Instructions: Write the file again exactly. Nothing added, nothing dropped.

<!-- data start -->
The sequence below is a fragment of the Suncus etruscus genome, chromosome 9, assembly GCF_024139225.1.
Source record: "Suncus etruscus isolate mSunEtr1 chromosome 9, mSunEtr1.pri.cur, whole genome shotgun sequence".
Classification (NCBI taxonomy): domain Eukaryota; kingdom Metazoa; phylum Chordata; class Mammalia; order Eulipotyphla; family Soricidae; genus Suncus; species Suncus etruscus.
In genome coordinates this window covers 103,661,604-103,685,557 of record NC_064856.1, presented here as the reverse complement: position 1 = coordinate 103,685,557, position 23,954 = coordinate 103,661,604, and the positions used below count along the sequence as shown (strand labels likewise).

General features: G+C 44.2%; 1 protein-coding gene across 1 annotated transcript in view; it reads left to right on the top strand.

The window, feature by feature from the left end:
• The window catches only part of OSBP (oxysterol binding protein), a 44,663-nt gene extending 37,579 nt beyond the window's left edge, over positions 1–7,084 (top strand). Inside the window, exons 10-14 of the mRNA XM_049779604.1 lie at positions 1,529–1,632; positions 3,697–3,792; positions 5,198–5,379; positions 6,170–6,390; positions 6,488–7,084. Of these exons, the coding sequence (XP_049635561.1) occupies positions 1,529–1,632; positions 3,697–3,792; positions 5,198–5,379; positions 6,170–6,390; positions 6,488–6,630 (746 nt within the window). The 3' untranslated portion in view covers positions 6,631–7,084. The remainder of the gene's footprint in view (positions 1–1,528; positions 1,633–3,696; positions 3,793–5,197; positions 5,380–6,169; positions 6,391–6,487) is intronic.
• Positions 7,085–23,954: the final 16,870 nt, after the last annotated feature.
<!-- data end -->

The sequence below is a fragment of the Suncus etruscus genome, chromosome 9, assembly GCF_024139225.1.
Source record: "Suncus etruscus isolate mSunEtr1 chromosome 9, mSunEtr1.pri.cur, whole genome shotgun sequence".
Classification (NCBI taxonomy): domain Eukaryota; kingdom Metazoa; phylum Chordata; class Mammalia; order Eulipotyphla; family Soricidae; genus Suncus; species Suncus etruscus.
In genome coordinates this window covers 103,661,604-103,685,557 of record NC_064856.1, presented here as the reverse complement: position 1 = coordinate 103,685,557, position 23,954 = coordinate 103,661,604, and the positions used below count along the sequence as shown (strand labels likewise).

General features: G+C 44.2%; 1 protein-coding gene across 1 annotated transcript in view; it reads left to right on the top strand.

The window, feature by feature from the left end:
• The window catches only part of OSBP (oxysterol binding protein), a 44,663-nt gene extending 37,579 nt beyond the window's left edge, over positions 1–7,084 (top strand). Inside the window, exons 10-14 of the mRNA XM_049779604.1 lie at positions 1,529–1,632; positions 3,697–3,792; positions 5,198–5,379; positions 6,170–6,390; positions 6,488–7,084. Of these exons, the coding sequence (XP_049635561.1) occupies positions 1,529–1,632; positions 3,697–3,792; positions 5,198–5,379; positions 6,170–6,390; positions 6,488–6,630 (746 nt within the window). The 3' untranslated portion in view covers positions 6,631–7,084. The remainder of the gene's footprint in view (positions 1–1,528; positions 1,633–3,696; positions 3,793–5,197; positions 5,380–6,169; positions 6,391–6,487) is intronic.
• Positions 7,085–23,954: the final 16,870 nt, after the last annotated feature.